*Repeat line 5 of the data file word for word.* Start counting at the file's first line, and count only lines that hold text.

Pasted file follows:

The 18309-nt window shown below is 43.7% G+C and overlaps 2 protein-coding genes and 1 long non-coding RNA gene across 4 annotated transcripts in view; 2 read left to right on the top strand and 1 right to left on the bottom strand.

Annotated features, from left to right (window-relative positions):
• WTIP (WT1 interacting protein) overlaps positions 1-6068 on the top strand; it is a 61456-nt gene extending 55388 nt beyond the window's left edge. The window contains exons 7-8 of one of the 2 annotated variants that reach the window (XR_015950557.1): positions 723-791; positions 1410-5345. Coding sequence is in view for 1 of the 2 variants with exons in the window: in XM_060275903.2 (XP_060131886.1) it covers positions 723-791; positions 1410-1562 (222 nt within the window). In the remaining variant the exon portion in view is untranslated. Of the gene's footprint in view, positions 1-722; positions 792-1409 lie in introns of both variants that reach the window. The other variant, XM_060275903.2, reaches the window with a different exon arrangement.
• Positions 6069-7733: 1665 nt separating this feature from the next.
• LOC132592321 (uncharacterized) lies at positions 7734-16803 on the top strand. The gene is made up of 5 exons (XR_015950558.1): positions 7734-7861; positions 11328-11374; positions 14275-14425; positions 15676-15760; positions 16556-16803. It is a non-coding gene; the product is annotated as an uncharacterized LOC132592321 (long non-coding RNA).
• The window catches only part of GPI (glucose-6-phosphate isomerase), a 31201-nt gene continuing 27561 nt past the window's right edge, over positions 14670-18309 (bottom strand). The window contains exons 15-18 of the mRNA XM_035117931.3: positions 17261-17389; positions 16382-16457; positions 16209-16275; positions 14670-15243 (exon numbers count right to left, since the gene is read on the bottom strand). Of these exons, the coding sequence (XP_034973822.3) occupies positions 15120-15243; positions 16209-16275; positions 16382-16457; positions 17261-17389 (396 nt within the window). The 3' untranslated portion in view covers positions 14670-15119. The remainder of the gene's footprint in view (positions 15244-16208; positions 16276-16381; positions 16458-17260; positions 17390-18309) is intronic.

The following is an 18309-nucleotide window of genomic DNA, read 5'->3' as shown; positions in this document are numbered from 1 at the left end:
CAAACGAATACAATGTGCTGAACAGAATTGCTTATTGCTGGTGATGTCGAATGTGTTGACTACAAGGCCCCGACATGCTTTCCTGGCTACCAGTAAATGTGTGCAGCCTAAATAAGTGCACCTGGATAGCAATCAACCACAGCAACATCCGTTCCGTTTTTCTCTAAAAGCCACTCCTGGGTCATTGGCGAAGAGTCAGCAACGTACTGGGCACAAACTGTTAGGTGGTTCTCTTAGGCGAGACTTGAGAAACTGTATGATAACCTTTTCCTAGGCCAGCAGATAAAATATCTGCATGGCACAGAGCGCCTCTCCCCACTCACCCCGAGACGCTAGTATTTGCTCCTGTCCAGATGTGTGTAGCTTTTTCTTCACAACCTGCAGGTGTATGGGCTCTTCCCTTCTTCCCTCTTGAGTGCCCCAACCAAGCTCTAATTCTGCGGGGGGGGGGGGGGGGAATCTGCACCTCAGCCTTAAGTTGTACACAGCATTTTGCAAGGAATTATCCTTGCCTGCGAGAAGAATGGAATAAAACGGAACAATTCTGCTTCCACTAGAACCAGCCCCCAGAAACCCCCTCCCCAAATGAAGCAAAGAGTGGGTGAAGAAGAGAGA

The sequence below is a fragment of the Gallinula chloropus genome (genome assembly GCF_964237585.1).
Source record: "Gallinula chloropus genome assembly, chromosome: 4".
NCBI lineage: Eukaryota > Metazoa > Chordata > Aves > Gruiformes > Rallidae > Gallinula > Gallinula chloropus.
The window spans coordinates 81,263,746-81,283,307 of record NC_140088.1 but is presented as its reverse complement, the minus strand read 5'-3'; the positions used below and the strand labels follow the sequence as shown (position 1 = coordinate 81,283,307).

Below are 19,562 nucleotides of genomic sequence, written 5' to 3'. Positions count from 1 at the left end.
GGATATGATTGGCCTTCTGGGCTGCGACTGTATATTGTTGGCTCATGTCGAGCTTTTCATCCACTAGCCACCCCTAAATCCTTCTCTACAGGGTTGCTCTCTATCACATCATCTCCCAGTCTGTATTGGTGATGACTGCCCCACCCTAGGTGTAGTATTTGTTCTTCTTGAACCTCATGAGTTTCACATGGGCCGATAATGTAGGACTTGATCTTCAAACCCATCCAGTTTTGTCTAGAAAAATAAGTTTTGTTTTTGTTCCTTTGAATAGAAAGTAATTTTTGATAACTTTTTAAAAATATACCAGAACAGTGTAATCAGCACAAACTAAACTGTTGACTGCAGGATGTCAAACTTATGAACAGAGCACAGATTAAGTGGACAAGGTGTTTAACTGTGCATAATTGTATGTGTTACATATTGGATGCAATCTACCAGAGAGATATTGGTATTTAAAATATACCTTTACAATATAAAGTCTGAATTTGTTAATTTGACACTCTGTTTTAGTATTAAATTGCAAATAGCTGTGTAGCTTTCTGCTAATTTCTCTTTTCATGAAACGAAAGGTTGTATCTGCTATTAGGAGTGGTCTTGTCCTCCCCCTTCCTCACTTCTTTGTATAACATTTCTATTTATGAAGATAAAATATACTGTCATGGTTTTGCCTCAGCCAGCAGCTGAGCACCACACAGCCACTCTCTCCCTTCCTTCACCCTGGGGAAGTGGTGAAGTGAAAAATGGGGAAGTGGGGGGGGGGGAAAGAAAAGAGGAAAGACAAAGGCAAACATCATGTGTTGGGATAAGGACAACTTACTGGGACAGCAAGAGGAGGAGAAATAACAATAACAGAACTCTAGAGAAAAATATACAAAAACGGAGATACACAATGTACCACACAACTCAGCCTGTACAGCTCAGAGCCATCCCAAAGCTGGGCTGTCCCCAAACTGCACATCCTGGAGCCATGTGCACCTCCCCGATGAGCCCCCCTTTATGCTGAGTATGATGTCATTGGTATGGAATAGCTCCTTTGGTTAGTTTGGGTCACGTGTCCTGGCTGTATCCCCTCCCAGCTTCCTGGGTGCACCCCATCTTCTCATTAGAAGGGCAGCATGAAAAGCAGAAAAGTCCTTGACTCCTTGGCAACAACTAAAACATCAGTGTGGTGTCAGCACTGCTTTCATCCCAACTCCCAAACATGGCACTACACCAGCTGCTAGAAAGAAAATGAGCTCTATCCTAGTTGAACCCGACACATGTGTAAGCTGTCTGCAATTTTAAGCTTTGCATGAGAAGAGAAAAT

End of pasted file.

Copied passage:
• LOC132592321 (uncharacterized) lies at positions 7734-16803 on the top strand. The gene is made up of 5 exons (XR_015950558.1): positions 7734-7861; positions 11328-11374; positions 14275-14425; positions 15676-15760; positions 16556-16803. It is a non-coding gene; the product is annotated as an uncharacterized LOC132592321 (long non-coding RNA).